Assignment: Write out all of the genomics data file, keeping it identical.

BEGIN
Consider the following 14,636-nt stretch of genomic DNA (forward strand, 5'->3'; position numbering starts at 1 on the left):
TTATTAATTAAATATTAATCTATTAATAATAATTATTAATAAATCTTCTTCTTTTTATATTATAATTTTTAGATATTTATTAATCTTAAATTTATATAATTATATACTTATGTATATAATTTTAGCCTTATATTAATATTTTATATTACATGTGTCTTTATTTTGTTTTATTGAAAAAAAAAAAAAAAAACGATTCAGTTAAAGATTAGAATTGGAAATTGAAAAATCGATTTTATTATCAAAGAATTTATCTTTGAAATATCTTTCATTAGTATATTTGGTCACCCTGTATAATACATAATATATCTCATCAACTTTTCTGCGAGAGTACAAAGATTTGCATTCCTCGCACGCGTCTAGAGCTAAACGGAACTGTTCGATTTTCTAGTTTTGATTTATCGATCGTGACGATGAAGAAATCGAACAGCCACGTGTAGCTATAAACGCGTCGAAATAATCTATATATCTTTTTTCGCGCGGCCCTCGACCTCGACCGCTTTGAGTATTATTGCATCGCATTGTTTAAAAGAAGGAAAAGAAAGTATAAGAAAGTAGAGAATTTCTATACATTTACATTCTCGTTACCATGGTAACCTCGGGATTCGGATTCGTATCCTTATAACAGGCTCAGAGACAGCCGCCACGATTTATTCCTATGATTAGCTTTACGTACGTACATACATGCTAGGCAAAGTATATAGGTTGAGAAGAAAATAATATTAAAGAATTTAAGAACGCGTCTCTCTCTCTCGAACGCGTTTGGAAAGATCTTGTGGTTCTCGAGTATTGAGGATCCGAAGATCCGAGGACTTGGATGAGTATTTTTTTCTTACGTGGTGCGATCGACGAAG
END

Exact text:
Consider the following 14,636-nt stretch of genomic DNA (forward strand, 5'->3'; position numbering starts at 1 on the left):
TTATTAATTAAATATTAATCTATTAATAATAATTATTAATAAATCTTCTTCTTTTTATATTATAATTTTTAGATATTTATTAATCTTAAATTTATATAATTATATACTTATGTATATAATTTTAGCCTTATATTAATATTTTATATTACATGTGTCTTTATTTTGTTTTATTGAAAAAAAAAAAAAAAAACGATTCAGTTAAAGATTAGAATTGGAAATTGAAAAATCGATTTTATTATCAAAGAATTTATCTTTGAAATATCTTTCATTAGTATATTTGGTCACCCTGTATAATACATAATATATCTCATCAACTTTTCTGCGAGAGTACAAAGATTTGCATTCCTCGCACGCGTCTAGAGCTAAACGGAACTGTTCGATTTTCTAGTTTTGATTTATCGATCGTGACGATGAAGAAATCGAACAGCCACGTGTAGCTATAAACGCGTCGAAATAATCTATATATCTTTTTTCGCGCGGCCCTCGACCTCGACCGCTTTGAGTATTATTGCATCGCATTGTTTAAAAGAAGGAAAAGAAAGTATAAGAAAGTAGAGAATTTCTATACATTTACATTCTCGTTACCATGGTAACCTCGGGATTCGGATTCGTATCCTTATAACAGGCTCAGAGACAGCCGCCACGATTTATTCCTATGATTAGCTTTACGTACGTACATACATGCTAGGCAAAGTATATAGGTTGAGAAGAAAATAATATTAAAGAATTTAAGAACGCGTCTCTCTCTCTCGAACGCGTTTGGAAAGATCTTGTGGTTCTCGAGTATTGAGGATCCGAAGATCCGAGGACTTGGATGAGTATTTTTTTCTTACGTGGTGCGATCGACGAAG